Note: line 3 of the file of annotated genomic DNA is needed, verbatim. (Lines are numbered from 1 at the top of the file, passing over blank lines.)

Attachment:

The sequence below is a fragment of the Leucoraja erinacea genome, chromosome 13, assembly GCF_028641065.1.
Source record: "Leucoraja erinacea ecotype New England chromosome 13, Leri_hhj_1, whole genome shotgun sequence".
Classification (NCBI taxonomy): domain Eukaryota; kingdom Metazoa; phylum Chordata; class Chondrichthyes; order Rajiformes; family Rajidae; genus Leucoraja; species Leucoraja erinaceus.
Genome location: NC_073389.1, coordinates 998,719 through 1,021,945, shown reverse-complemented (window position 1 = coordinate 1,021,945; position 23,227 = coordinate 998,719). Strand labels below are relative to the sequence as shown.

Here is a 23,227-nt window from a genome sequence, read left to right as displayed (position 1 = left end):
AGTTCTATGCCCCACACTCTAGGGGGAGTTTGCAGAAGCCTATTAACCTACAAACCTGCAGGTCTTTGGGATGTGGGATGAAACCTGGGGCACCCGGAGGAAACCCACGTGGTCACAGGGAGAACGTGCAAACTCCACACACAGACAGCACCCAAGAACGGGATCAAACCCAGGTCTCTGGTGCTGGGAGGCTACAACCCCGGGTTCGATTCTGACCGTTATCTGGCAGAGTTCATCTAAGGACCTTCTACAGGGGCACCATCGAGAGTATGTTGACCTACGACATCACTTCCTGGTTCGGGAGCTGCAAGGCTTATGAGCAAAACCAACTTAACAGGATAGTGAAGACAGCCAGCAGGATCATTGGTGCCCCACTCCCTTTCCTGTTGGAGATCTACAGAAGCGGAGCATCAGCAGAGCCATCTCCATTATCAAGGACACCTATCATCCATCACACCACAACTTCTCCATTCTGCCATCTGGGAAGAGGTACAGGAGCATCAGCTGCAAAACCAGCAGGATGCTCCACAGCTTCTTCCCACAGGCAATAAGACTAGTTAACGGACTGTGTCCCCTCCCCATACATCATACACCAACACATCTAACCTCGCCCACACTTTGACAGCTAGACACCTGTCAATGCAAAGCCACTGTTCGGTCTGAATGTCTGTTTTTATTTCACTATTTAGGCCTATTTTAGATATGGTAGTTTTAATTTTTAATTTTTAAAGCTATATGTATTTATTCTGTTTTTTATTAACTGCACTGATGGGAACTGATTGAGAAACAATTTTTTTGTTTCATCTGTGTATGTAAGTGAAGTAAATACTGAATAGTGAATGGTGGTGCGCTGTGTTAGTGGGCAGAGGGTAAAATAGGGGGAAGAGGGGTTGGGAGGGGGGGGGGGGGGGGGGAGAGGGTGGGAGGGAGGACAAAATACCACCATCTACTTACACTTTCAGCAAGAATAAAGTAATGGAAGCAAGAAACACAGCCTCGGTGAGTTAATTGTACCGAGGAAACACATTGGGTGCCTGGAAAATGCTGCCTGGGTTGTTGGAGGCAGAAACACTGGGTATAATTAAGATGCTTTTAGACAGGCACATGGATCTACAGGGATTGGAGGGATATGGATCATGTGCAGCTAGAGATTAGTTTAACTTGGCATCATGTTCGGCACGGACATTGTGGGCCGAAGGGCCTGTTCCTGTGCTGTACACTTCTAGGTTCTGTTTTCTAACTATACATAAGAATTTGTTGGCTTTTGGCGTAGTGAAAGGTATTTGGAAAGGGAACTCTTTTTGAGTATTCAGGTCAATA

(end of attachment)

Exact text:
Classification (NCBI taxonomy): domain Eukaryota; kingdom Metazoa; phylum Chordata; class Chondrichthyes; order Rajiformes; family Rajidae; genus Leucoraja; species Leucoraja erinaceus.